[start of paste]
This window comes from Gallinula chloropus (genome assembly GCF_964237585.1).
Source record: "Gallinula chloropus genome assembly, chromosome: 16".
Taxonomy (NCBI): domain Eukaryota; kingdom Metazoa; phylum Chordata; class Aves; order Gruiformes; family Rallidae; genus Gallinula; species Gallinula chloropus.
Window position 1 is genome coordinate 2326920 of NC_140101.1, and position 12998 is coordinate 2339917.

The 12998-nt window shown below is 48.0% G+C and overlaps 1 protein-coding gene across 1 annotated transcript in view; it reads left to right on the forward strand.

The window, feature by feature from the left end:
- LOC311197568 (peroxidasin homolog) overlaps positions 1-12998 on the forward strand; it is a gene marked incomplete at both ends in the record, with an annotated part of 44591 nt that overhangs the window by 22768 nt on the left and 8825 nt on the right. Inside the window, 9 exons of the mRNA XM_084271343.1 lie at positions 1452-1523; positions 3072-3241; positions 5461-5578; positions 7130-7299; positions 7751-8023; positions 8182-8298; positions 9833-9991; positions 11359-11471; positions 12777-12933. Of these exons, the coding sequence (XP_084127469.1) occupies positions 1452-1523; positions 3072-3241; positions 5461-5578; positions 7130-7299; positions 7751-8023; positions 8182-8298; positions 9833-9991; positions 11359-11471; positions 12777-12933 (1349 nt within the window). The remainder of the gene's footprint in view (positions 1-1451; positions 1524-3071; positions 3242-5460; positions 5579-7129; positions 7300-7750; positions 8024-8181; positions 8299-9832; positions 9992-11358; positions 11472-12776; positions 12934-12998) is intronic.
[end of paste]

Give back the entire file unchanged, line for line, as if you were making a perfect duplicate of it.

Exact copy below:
This window comes from Gallinula chloropus (genome assembly GCF_964237585.1).
Source record: "Gallinula chloropus genome assembly, chromosome: 16".
Taxonomy (NCBI): domain Eukaryota; kingdom Metazoa; phylum Chordata; class Aves; order Gruiformes; family Rallidae; genus Gallinula; species Gallinula chloropus.
Window position 1 is genome coordinate 2326920 of NC_140101.1, and position 12998 is coordinate 2339917.

The 12998-nt window shown below is 48.0% G+C and overlaps 1 protein-coding gene across 1 annotated transcript in view; it reads left to right on the forward strand.

The window, feature by feature from the left end:
- LOC311197568 (peroxidasin homolog) overlaps positions 1-12998 on the forward strand; it is a gene marked incomplete at both ends in the record, with an annotated part of 44591 nt that overhangs the window by 22768 nt on the left and 8825 nt on the right. Inside the window, 9 exons of the mRNA XM_084271343.1 lie at positions 1452-1523; positions 3072-3241; positions 5461-5578; positions 7130-7299; positions 7751-8023; positions 8182-8298; positions 9833-9991; positions 11359-11471; positions 12777-12933. Of these exons, the coding sequence (XP_084127469.1) occupies positions 1452-1523; positions 3072-3241; positions 5461-5578; positions 7130-7299; positions 7751-8023; positions 8182-8298; positions 9833-9991; positions 11359-11471; positions 12777-12933 (1349 nt within the window). The remainder of the gene's footprint in view (positions 1-1451; positions 1524-3071; positions 3242-5460; positions 5579-7129; positions 7300-7750; positions 8024-8181; positions 8299-9832; positions 9992-11358; positions 11472-12776; positions 12934-12998) is intronic.